Three well-introduced half siblings are brought together after that father’s deteriorating illness. Renee (Lynda Newton) is the oldest sibling married with kids. The middle sibling is Gary (Michael Patrick Thornton), a stoner who works in a comic book store that he is satisfied doing so. The youngest is Cassie (Brittany Burch) who is struggling with committing herself to anything. The three embark on a present day, family, comedy/drama. After recently getting calls from their father’s girlfriend, Gwen (Donna McGough), the siblings meet to cope the situation at hand. Renee, the seeming reliable one, does an outstanding job of being the aggressive mother. Gary receives a lot of fuss about living with his mother and working at a comic store, but his strong character allows him to stick up for himself. Recently brokenhearted, Cassie joins in with nothing, down on her life, with nothing else left to give. The three well-written characters must dig deep to enhance what it means to be family and to receive their own type of happiness along the way.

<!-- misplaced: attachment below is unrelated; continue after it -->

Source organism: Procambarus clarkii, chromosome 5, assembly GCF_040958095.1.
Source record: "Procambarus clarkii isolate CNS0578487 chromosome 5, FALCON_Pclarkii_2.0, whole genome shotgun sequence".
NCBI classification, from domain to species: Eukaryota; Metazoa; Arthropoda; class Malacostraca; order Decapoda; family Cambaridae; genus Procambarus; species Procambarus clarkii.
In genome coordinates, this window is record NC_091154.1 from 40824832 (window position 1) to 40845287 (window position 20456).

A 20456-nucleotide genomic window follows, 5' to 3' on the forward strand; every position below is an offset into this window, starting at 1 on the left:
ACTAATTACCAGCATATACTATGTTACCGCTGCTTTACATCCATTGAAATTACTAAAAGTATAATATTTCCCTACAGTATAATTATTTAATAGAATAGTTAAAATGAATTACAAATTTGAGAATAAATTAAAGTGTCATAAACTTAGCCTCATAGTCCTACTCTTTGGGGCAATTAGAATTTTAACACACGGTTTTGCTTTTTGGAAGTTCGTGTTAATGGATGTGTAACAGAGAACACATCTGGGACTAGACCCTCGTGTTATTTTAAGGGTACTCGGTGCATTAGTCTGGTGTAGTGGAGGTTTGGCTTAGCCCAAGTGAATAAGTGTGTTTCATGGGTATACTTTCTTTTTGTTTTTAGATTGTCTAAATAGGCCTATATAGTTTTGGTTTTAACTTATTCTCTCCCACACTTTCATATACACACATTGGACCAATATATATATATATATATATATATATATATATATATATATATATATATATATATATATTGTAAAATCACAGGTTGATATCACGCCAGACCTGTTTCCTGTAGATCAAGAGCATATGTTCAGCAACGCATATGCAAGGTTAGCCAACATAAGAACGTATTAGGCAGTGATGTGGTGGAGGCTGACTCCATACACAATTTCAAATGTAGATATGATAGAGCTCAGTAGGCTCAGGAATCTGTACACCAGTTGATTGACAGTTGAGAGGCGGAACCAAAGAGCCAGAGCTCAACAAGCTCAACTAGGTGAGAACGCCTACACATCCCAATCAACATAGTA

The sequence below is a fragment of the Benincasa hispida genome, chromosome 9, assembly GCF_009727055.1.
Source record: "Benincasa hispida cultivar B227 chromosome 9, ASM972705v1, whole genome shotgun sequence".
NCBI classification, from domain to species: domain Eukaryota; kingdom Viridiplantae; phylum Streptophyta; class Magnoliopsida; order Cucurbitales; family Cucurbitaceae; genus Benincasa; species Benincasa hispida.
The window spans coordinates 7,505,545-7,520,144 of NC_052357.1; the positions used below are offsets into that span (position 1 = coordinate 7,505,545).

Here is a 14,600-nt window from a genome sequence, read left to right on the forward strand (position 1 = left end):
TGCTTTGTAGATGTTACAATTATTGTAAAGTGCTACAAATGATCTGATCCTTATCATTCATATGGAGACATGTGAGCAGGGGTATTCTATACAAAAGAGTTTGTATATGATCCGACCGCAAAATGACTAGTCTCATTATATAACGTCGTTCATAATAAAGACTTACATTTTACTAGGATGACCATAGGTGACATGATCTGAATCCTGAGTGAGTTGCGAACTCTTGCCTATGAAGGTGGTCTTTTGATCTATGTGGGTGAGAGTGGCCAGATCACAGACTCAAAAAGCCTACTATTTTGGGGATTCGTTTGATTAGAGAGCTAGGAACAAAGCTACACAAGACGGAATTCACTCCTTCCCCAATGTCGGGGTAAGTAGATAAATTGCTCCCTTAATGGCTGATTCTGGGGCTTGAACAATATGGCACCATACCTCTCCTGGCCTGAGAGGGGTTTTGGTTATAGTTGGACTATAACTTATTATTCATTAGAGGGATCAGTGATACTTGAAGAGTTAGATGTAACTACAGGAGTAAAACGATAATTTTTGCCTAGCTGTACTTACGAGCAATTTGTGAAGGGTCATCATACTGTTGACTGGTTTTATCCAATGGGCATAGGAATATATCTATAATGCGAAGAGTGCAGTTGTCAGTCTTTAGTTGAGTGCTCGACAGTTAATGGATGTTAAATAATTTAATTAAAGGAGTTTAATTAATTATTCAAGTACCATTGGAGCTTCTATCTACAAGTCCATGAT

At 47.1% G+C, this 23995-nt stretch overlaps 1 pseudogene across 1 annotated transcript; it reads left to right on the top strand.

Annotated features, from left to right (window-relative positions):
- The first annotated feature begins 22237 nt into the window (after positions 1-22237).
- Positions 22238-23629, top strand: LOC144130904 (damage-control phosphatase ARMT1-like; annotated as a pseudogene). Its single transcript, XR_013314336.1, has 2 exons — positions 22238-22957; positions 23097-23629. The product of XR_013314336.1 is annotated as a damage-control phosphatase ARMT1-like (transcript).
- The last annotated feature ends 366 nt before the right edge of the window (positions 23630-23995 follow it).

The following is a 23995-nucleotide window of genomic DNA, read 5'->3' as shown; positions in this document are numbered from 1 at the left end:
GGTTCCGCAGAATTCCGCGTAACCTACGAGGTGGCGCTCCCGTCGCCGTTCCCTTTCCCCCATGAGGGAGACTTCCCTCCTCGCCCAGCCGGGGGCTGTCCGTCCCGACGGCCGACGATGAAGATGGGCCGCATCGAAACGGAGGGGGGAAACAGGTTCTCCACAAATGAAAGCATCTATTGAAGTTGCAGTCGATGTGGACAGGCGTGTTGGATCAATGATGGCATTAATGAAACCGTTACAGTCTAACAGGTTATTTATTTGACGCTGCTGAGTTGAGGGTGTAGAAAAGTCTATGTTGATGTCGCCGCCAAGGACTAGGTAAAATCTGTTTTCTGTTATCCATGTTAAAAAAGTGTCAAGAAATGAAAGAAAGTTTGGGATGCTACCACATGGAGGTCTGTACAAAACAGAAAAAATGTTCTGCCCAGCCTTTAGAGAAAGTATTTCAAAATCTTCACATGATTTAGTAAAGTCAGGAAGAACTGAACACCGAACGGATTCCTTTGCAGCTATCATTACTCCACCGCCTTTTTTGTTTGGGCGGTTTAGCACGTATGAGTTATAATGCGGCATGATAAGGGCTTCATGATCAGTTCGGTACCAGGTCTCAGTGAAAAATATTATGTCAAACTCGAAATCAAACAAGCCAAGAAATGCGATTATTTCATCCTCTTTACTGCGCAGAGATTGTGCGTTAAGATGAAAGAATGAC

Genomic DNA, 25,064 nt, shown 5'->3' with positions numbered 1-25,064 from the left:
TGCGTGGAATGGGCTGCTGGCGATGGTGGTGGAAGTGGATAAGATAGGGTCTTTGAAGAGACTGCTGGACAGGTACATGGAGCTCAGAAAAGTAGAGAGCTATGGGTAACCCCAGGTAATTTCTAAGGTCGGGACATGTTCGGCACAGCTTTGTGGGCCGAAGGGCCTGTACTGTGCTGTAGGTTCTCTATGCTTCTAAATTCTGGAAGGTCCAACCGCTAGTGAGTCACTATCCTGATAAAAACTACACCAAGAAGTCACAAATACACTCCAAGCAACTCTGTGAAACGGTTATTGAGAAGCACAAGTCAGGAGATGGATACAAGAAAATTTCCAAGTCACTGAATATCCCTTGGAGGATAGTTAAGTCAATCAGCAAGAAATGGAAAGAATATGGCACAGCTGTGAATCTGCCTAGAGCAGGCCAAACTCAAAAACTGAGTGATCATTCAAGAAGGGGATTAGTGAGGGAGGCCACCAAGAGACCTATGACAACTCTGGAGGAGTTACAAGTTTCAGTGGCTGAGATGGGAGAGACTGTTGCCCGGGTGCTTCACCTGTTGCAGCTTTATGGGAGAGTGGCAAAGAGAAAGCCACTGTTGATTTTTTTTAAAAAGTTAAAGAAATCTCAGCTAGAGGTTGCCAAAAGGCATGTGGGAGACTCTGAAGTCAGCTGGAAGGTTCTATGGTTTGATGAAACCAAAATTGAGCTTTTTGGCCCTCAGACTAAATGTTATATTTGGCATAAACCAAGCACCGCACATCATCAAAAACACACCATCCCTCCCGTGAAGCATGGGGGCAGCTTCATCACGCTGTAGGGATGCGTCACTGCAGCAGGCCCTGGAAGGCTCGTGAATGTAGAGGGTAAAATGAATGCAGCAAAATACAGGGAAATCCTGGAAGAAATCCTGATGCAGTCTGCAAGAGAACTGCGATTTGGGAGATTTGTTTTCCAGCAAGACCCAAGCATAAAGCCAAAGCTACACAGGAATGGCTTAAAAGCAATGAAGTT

The three siblings have to come to terms with their situation and find their own type of closure. Melissa Ross’ compelling story drove these characters to finally grow up and deal with what family has to offer. Their performances will leave you relating to each characters, rooting for certain ones, and hating others. Thinner That Water presents a story with actors that inhabit their roles rendering messages that we can relate towards. I was particularly impressed by Thornton’s monologue about Renee being ‘the real bitch.
Date Reviewed: April 5th, 2014
4802 N. Milwaukee Avenue Chicago, IL., (773) 283-7071, tickets $20-$35, Thursdays-Saturdays at 7:30p.m. and Sundays at 2:30 p.m. running time is 2 hours and 10 minutes with 15 minute intermission, through May 25th, 2014.